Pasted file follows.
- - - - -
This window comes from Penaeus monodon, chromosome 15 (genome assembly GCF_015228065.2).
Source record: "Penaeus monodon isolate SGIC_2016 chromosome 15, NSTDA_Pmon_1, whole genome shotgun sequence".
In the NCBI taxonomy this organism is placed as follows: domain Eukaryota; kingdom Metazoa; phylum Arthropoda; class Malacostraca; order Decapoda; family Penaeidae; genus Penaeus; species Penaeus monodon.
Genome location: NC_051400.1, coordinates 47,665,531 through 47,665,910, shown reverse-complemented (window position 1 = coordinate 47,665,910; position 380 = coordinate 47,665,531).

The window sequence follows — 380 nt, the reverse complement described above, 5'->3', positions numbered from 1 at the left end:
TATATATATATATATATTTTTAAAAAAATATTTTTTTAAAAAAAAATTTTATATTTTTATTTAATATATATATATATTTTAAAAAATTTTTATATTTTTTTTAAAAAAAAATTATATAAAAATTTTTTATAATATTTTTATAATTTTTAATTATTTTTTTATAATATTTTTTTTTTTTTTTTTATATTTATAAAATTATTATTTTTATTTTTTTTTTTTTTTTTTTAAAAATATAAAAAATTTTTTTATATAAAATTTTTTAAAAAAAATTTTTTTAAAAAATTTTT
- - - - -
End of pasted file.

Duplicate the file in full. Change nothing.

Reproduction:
This window comes from Penaeus monodon, chromosome 15 (genome assembly GCF_015228065.2).
Source record: "Penaeus monodon isolate SGIC_2016 chromosome 15, NSTDA_Pmon_1, whole genome shotgun sequence".
In the NCBI taxonomy this organism is placed as follows: domain Eukaryota; kingdom Metazoa; phylum Arthropoda; class Malacostraca; order Decapoda; family Penaeidae; genus Penaeus; species Penaeus monodon.
Genome location: NC_051400.1, coordinates 47,665,531 through 47,665,910, shown reverse-complemented (window position 1 = coordinate 47,665,910; position 380 = coordinate 47,665,531).

The window sequence follows — 380 nt, the reverse complement described above, 5'->3', positions numbered from 1 at the left end:
TATATATATATATATATTTTTAAAAAAATATTTTTTTAAAAAAAAATTTTATATTTTTATTTAATATATATATATATTTTAAAAAATTTTTATATTTTTTTTAAAAAAAAATTATATAAAAATTTTTTATAATATTTTTATAATTTTTAATTATTTTTTTATAATATTTTTTTTTTTTTTTTTATATTTATAAAATTATTATTTTTATTTTTTTTTTTTTTTTTTTAAAAATATAAAAAATTTTTTTATATAAAATTTTTTAAAAAAAATTTTTTTAAAAAATTTTT